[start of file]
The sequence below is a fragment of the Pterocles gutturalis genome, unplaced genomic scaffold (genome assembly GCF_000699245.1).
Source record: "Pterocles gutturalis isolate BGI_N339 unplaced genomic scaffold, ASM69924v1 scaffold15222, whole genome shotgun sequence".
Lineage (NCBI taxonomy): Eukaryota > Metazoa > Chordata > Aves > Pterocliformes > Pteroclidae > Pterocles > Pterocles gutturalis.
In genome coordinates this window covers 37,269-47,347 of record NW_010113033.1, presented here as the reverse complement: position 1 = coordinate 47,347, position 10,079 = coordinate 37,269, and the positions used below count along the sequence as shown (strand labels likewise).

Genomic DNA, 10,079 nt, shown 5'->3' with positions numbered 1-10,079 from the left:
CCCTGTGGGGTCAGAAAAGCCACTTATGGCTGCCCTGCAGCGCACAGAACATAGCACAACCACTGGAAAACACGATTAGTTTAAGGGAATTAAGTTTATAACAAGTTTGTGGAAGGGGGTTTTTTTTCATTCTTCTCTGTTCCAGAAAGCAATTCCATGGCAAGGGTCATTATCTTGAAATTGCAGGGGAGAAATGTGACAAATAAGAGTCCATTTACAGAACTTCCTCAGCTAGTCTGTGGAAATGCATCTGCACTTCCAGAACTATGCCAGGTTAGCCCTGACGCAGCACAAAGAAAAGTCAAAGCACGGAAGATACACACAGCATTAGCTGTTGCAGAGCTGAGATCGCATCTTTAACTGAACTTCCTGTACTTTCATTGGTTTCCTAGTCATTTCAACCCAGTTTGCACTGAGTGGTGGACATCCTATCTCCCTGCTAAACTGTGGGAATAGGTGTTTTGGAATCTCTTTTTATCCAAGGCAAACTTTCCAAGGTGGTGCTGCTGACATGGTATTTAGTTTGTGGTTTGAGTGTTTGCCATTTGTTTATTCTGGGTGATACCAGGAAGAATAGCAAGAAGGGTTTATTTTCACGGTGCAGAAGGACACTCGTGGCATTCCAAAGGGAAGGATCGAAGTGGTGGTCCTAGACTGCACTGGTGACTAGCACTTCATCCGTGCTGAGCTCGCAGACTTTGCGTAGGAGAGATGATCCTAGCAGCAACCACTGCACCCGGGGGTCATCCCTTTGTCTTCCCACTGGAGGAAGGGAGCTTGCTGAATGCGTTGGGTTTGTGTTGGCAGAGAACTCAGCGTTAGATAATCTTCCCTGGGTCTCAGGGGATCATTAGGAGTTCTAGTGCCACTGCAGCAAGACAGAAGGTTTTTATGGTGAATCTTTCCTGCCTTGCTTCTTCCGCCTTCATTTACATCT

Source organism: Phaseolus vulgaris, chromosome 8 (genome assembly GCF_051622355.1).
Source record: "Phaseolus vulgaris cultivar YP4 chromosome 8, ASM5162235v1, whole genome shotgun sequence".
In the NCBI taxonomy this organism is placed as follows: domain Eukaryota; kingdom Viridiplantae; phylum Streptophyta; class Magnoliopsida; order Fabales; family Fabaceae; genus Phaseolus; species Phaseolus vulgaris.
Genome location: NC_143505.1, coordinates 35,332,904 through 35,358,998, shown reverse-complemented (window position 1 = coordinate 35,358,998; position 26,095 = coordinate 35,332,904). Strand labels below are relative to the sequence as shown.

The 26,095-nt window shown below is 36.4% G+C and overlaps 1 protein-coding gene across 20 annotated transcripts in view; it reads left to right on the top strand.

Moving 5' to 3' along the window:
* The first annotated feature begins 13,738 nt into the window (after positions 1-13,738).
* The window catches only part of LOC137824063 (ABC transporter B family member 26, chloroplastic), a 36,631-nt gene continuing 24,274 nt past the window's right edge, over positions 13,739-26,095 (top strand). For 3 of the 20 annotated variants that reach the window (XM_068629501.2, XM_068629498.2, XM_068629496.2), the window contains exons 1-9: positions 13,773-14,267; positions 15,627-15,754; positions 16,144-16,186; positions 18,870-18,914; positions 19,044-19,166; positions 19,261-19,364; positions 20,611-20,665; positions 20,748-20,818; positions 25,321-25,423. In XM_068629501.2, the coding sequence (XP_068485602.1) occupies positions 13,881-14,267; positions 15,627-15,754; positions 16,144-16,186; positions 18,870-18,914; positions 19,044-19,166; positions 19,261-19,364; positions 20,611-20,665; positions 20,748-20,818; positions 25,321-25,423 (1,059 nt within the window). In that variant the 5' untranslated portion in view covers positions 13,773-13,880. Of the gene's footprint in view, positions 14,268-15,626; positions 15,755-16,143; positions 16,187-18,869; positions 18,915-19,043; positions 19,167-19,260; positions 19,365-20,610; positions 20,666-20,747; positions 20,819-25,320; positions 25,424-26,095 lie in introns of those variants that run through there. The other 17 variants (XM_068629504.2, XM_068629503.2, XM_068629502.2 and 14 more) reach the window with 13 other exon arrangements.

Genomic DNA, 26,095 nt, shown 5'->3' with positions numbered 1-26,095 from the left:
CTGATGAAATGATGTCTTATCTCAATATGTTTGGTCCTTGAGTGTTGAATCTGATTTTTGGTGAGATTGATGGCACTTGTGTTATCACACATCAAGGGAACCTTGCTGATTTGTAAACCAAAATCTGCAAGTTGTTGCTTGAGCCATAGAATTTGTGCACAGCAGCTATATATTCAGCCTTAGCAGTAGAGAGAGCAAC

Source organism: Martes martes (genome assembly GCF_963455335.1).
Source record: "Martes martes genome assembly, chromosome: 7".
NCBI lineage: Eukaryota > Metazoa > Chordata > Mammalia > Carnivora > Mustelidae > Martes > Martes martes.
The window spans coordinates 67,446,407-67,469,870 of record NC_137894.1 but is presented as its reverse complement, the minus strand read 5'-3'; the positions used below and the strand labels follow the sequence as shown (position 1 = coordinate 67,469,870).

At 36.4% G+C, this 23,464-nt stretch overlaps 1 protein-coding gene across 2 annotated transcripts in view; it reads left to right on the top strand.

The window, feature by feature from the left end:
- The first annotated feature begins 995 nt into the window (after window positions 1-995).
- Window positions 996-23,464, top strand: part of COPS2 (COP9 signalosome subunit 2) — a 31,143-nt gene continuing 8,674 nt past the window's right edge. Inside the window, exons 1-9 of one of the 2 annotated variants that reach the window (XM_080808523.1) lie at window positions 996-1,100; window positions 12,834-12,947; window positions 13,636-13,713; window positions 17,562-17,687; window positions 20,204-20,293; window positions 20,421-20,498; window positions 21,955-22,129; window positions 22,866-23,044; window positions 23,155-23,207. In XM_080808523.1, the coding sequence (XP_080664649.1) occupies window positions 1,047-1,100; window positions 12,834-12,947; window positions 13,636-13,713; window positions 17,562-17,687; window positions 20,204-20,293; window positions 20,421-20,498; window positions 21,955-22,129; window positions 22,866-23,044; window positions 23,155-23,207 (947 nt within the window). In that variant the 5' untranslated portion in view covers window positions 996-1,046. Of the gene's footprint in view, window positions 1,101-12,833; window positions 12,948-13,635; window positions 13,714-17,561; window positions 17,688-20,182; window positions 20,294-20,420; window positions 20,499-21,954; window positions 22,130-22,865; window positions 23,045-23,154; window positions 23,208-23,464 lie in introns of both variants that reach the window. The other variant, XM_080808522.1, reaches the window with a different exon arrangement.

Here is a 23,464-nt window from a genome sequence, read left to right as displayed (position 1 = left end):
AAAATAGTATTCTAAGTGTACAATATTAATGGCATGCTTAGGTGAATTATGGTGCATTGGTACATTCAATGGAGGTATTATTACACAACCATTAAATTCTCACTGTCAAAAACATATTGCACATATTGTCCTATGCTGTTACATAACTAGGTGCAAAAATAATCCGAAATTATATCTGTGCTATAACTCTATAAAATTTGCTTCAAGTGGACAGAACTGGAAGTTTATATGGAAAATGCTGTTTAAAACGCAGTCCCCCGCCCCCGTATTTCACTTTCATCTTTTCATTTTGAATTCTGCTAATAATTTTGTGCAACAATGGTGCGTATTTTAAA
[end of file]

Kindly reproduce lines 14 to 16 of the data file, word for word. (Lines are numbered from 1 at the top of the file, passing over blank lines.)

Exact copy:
* The window catches only part of LOC137824063 (ABC transporter B family member 26, chloroplastic), a 36,631-nt gene continuing 24,274 nt past the window's right edge, over positions 13,739-26,095 (top strand). For 3 of the 20 annotated variants that reach the window (XM_068629501.2, XM_068629498.2, XM_068629496.2), the window contains exons 1-9: positions 13,773-14,267; positions 15,627-15,754; positions 16,144-16,186; positions 18,870-18,914; positions 19,044-19,166; positions 19,261-19,364; positions 20,611-20,665; positions 20,748-20,818; positions 25,321-25,423. In XM_068629501.2, the coding sequence (XP_068485602.1) occupies positions 13,881-14,267; positions 15,627-15,754; positions 16,144-16,186; positions 18,870-18,914; positions 19,044-19,166; positions 19,261-19,364; positions 20,611-20,665; positions 20,748-20,818; positions 25,321-25,423 (1,059 nt within the window). In that variant the 5' untranslated portion in view covers positions 13,773-13,880. Of the gene's footprint in view, positions 14,268-15,626; positions 15,755-16,143; positions 16,187-18,869; positions 18,915-19,043; positions 19,167-19,260; positions 19,365-20,610; positions 20,666-20,747; positions 20,819-25,320; positions 25,424-26,095 lie in introns of those variants that run through there. The other 17 variants (XM_068629504.2, XM_068629503.2, XM_068629502.2 and 14 more) reach the window with 13 other exon arrangements.

Genomic DNA, 26,095 nt, shown 5'->3' with positions numbered 1-26,095 from the left:
CTGATGAAATGATGTCTTATCTCAATATGTTTGGTCCTTGAGTGTTGAATCTGATTTTTGGTGAGATTGATGGCACTTGTGTTATCACACATCAAGGGAACCTTGCTGATTTGTAAACCAAAATCTGCAAGTTGTTGCTTGAGCCATAGAATTTGTGCACAGCAGCTATATATTCAGCCTTAGCAGTAGAGAGAGCAAC